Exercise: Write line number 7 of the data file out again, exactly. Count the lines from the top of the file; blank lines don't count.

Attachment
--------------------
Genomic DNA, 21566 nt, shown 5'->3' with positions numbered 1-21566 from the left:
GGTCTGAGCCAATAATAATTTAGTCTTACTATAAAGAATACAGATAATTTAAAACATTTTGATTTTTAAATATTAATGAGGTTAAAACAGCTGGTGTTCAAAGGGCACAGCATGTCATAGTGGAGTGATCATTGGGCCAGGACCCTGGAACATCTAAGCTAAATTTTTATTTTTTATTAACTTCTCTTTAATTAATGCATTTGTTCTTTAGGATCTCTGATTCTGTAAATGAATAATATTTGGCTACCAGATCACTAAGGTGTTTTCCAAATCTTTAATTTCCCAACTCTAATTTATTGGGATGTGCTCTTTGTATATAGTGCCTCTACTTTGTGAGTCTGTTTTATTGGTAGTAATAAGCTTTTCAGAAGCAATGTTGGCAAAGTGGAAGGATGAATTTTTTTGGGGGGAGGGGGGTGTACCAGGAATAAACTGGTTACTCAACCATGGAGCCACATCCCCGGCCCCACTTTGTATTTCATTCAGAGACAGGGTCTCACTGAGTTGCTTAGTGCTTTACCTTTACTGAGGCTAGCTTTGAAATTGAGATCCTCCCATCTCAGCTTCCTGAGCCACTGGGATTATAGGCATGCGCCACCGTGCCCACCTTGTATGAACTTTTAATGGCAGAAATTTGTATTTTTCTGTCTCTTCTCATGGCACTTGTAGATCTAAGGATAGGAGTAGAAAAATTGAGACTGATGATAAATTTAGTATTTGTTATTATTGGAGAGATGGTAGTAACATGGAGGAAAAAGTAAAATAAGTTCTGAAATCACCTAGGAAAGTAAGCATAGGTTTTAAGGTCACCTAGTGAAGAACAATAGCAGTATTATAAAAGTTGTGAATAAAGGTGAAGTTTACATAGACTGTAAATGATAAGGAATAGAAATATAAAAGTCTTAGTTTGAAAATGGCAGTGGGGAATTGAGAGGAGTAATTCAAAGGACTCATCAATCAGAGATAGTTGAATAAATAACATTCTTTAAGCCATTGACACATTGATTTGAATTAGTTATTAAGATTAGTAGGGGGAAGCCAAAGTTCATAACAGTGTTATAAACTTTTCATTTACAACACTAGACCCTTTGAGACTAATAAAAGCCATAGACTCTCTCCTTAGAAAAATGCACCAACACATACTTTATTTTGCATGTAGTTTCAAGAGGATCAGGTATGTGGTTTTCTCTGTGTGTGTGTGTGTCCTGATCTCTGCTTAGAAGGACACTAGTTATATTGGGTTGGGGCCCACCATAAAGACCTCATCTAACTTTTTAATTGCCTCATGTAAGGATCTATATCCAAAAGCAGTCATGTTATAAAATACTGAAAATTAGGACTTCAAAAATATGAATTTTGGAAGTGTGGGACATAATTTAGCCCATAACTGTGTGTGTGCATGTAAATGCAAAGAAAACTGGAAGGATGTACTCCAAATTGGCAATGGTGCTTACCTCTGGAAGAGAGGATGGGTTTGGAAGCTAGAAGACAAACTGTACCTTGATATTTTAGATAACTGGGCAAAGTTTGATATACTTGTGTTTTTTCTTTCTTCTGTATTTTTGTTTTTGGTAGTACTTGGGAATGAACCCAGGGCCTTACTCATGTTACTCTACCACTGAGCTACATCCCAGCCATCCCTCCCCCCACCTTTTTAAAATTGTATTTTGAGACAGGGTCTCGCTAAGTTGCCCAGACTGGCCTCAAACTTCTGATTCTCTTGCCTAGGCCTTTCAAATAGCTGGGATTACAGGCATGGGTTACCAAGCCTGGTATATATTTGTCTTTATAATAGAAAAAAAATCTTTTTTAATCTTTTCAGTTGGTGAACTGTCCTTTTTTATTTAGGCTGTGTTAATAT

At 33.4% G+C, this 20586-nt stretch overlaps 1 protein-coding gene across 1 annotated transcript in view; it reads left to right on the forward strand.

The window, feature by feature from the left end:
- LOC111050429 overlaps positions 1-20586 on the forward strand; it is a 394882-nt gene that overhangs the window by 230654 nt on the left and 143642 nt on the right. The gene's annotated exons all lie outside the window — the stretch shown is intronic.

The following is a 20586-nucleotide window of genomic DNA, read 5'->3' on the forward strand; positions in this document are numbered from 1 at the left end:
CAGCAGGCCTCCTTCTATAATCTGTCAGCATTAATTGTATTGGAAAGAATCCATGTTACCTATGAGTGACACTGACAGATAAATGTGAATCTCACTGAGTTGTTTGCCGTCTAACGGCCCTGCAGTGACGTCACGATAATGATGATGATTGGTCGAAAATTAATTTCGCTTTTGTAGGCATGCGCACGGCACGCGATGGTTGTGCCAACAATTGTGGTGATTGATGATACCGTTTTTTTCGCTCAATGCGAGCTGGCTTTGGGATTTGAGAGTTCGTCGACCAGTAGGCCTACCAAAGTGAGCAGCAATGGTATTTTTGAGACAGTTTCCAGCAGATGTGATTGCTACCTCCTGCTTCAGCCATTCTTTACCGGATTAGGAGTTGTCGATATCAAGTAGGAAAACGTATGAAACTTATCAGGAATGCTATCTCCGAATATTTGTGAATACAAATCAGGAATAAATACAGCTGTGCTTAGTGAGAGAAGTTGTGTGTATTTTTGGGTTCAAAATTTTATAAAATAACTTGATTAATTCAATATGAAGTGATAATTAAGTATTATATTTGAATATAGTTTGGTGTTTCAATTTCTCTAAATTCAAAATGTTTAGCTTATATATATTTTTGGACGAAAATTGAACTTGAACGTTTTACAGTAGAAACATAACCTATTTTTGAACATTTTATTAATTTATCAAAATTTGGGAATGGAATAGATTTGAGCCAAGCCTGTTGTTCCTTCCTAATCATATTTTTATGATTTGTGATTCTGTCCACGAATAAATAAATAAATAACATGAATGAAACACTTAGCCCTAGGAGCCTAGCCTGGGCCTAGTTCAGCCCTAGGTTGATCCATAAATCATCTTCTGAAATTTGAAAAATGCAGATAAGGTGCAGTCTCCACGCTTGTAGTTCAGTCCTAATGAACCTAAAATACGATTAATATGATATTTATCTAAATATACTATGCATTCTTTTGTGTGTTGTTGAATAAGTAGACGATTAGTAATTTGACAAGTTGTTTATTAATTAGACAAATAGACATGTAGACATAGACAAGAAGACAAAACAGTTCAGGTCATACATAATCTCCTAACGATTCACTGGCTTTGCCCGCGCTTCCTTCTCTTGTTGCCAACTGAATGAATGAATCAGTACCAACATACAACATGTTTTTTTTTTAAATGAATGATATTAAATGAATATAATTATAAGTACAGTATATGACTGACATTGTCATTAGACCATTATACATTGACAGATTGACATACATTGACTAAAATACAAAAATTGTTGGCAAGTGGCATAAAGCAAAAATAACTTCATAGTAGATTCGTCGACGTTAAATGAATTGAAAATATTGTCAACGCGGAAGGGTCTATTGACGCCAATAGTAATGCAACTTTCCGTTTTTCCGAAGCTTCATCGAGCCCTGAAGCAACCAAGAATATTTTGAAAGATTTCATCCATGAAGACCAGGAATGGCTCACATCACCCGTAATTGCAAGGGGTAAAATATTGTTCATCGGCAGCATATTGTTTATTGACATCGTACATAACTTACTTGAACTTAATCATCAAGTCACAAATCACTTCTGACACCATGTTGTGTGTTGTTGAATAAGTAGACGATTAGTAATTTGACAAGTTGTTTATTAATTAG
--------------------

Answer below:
CAGCAGGCCTCCTTCTATAATCTGTCAGCATTAATTGTATTGGAAAGAATCCATGTTACCTATGAGTGACACTGACAGATAAATGTGAATCTCACTGAGTTGTTTGCCGTCTAACGGCCCTGCAGTGACGTCACGATAATGATGATGATTGGTCGAAAATTAATTTCGCTTTTGTAGGCATGCGCACGGCACGCGATGGTTGTGCCAACAATTGTGGTGATTGATGATACCGTTTTTTTCGCTCAATGCGAGCTGGCTTTGGGATTTGAGAGTTCGTCGACCAGTAGGCCTACCAAAGTGAGCAGCAATGGTATTTTTGAGACAGTTTCCAGCAGATGTGATTGCTACCTCCTGCTTCAGCCATTCTTTACCGGATTAGGAGTTGTCGATATCAAGTAGGAAAACGTATGAAACTTATCAGGAATGCTATCTCCGAATATTTGTGAATACAAATCAGGAATAAATACAGCTGTGCTTAGTGAGAGAAGTTGTGTGTATTTTTGGGTTCAAAATTTTATAAAATAACTTGATTAATTCAATATGAAGTGATAATTAAGTATTATATTTGAATATAGTTTGGTGTTTCAATTTCTCTAAATTCAAAATGTTTAGCTTATATATATTTTTGGACGAAAATTGAACTTGAACGTTTTACAGTAGAAACATAACCTATTTTTGAACATTTTATTAATTTATCAAAATTTGGGAATGGAATAGATTTGAGCCAAGCCTGTTGTTCCTTCCTAATCATATTTTTATGATTTGTGATTCTGTCCACGAATAAATAAATAAATAACATGAATGAAACACTTAGCCCTAGGAGCCTAGCCTGGGCCTAGTTCAGCCCTAGGTTGATCCATAAATCATCTTCTGAAATTTGAAAAATGCAGATAAGGTGCAGTCTCCACGCTTGTAGTTCAGTCCTAATGAACCTAAAATACGATTAATATGATATTTATCTAAATATACTATGCATTCTTTTGTGTGTTGTTGAATAAGTAGACGATTAGTAATTTGACAAGTTGTTTATTAATTAGACAAATAGACATGTAGACATAGACAAGAAGACAAAACAGTTCAGGTCATACATAATCTCCTAACGATTCACTGGCTTTGCCCGCGCTTCCTTCTCTTGTTGCCAACTGAATGAATGAATCAGTACCAACATACAACATGTTTTTTTTTTAAATGAATGATATTAAATGAATATAATTATAAGTACAGTATATGACTGACATTGTCATTAGACCATTATACATTGACAGATTGACATACATTGACTAAAATACAAAAATTGTTGGCAAGTGGCATAAAGCAAAAATAACTTCATAGTAGATTCGTCGACGTTAAATGAATTGAAAATATTGTCAACGCGGAAGGGTCTATTGACGCCAATAGTAATGCAACTTTCCGTTTTTCCGAAGCTTCATCGAGCCCTGAAGCAACCAAGAATATTTTGAAAGATTTCATCCATGAAGACCAGGAATGGCTCACATCACCCGTAATTGCAAGGGGTAAAATATTGTTCATCGGCAGCATATTGTTTATTGACATCGTACATAACTTACTTGAACTTAATCATCAAGTCACAAATCACTTCTGACACCATGTTGTGTGTTGTTGAATAAGTAGACGATTAGTAATTTGACAAGTTGTTTATTAATTAG